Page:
The question is whether Mr. Romney can use the next three contests to get over all of that, persuade his party to coalesce behind him, and get on with the business of defeating Mr. Obama. Even some of Mr. Romney’s most enthusiastic backers do not pretend to believe he will necessarily emerge as a transformational figure who will define Republicanism the way Ronald Reagan — and to a lesser extent, George W. Bush — did.
Declaring the Reagan-Bush era over as of 2008, former Senator Jim Talent of Missouri, a Romney booster, said, “We’re moving to something new and I don’t know if Governor Romney, if he’s the nominee, will be that new person or if he’ll be a transitional person.”
But Mr. Talent argued that Mr. Romney was the most capable, electable and acceptable candidate for Republicans at large, and argued the party should focus on getting him into office and then return to the internal deliberations about its direction.
“The whole Tea Party movement has tremendous influence and has a passionate group of activists who don’t like what is going on but beyond that, don’t necessarily agree on what they do want done,” Mr. Talent said. “For others who aren’t sure the direction they want to go in, he’s at least the person to put your trust in as a capable person who can win and who they do trust will address the tremendous problems we’re facing now.”
In essence, Mr. Romney is up against some of the same populist, antigovernment, antitax forces that buffeted Republicans in their moderate-establishment versus insurgent-conservative battles in the 1960s and 1970s.
Where the more rebellious and conservative elements in the party got behind Barry Goldwater in 1964 to upset Nelson Rockefeller and then got behind Mr. Reagan in 1976 to challenge Gerald Ford and finally to get him the presidency in 1980, they have had no single standard-bearer this year.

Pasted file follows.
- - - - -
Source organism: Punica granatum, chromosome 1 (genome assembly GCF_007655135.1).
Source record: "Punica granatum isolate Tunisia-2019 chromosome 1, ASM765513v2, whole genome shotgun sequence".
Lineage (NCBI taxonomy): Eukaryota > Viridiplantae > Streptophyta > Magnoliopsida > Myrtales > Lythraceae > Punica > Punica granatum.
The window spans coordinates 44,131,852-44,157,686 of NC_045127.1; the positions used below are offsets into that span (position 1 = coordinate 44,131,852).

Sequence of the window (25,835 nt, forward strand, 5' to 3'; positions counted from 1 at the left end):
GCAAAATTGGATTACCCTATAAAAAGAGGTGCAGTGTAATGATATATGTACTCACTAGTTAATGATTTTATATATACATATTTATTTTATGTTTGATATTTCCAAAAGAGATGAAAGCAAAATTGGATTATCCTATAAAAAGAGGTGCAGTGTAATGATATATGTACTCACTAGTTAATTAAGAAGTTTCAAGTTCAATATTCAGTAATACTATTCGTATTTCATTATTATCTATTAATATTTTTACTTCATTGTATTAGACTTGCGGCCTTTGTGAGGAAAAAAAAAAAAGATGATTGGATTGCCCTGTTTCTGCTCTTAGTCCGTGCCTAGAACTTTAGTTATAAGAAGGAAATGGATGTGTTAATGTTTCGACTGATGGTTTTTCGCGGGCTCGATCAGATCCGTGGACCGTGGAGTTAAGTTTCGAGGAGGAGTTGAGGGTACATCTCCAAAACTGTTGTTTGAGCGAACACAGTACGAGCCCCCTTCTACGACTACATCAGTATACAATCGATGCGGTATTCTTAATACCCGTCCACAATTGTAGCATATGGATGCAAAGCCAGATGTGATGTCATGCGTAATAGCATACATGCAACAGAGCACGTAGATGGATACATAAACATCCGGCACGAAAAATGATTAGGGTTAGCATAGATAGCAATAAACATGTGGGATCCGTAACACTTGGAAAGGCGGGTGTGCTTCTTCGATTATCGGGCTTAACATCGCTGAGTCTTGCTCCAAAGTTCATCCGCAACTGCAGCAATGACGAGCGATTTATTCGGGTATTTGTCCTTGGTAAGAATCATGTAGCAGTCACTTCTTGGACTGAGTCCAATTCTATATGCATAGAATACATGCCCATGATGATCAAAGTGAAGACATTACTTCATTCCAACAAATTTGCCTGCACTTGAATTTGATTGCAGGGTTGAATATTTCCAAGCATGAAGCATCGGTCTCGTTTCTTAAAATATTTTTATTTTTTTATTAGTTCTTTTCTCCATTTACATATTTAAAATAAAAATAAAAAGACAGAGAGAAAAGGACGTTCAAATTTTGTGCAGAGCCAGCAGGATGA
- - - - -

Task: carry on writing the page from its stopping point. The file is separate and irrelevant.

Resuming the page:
Republicans entered the campaign divided into three strains that are now personified by the three men who led in the last polls before the caucuses: Mr. Romney representing the moneyed, establishment chamber of commerce wing; Mr. Santorum representing the classic social conservative bloc and Mr. Paul the libertarian, noninterventionist, small-government wing.
Mr. Romney may have alienated his opponents’ conservative supporters with his previous position favoring abortion rights, but he also has attributes neither of them have — a sprawling, professional campaign, a robust fund-raising network, and the best-financed “super PAC” in the field right now, not to mention perceived electability.
“Every pro-life person in America has a soft spot for Rick Santorum — most pro-lifers would tell you that they would trust Rick Santorum with their life,” said Mr. Land. “The problem has been he hasn’t been able to raise the money to be a viable candidate until now.”
The conservative direct mail pioneer and activist Richard Viguerie predicted that the pack would continue to seek out a more ideologically pure standard-bearer this year than it did in accepting Senator John McCain as the Republican nominee in 2008.
“Romney has just seemed to have gone out of his way to try to get this nomination without giving conservatives anything, and that’s troubling to a lot of conservatives,” he said. “I don’t think they’re going to go away quietly into that long dark nominating fight — I‘d be surprised if the conservatives didn’t mount a serious effort to derail Romney".